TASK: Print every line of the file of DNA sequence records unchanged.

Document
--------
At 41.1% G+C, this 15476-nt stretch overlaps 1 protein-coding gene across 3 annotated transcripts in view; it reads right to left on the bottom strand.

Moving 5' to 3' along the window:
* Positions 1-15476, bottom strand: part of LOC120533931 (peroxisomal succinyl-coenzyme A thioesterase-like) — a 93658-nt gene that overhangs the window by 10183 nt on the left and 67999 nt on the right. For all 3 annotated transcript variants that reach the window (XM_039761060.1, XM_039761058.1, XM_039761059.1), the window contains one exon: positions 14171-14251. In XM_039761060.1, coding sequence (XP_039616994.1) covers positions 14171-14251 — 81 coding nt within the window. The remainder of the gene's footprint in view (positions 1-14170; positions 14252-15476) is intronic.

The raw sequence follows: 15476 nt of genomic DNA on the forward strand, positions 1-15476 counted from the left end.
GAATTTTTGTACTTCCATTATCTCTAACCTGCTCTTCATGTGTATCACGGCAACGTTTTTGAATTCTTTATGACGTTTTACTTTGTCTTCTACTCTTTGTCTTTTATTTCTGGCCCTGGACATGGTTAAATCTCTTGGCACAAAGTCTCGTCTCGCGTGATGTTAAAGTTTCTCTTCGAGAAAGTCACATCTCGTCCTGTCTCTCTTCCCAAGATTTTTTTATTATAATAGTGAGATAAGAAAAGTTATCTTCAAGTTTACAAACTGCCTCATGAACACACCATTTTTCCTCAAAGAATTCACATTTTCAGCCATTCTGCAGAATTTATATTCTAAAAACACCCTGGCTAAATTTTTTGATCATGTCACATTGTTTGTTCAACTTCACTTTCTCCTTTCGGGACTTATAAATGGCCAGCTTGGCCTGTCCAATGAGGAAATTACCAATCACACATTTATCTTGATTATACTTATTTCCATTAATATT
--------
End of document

At 41.1% G+C, this 15476-nt stretch overlaps 1 protein-coding gene across 3 annotated transcripts in view; it reads right to left on the bottom strand.

Moving 5' to 3' along the window:
* Positions 1-15476, bottom strand: part of LOC120533931 (peroxisomal succinyl-coenzyme A thioesterase-like) — a 93658-nt gene that overhangs the window by 10183 nt on the left and 67999 nt on the right. For all 3 annotated transcript variants that reach the window (XM_039761060.1, XM_039761058.1, XM_039761059.1), the window contains one exon: positions 14171-14251. In XM_039761060.1, coding sequence (XP_039616994.1) covers positions 14171-14251 — 81 coding nt within the window. The remainder of the gene's footprint in view (positions 1-14170; positions 14252-15476) is intronic.

The raw sequence follows: 15476 nt of genomic DNA on the forward strand, positions 1-15476 counted from the left end.
GAATTTTTGTACTTCCATTATCTCTAACCTGCTCTTCATGTGTATCACGGCAACGTTTTTGAATTCTTTATGACGTTTTACTTTGTCTTCTACTCTTTGTCTTTTATTTCTGGCCCTGGACATGGTTAAATCTCTTGGCACAAAGTCTCGTCTCGCGTGATGTTAAAGTTTCTCTTCGAGAAAGTCACATCTCGTCCTGTCTCTCTTCCCAAGATTTTTTTATTATAATAGTGAGATAAGAAAAGTTATCTTCAAGTTTACAAACTGCCTCATGAACACACCATTTTTCCTCAAAGAATTCACATTTTCAGCCATTCTGCAGAATTTATATTCTAAAAACACCCTGGCTAAATTTTTTGATCATGTCACATTGTTTGTTCAACTTCACTTTCTCCTTTCGGGACTTATAAATGGCCAGCTTGGCCTGTCCAATGAGGAAATTACCAATCACACATTTATCTTGATTATACTTATTTCCATTAATATT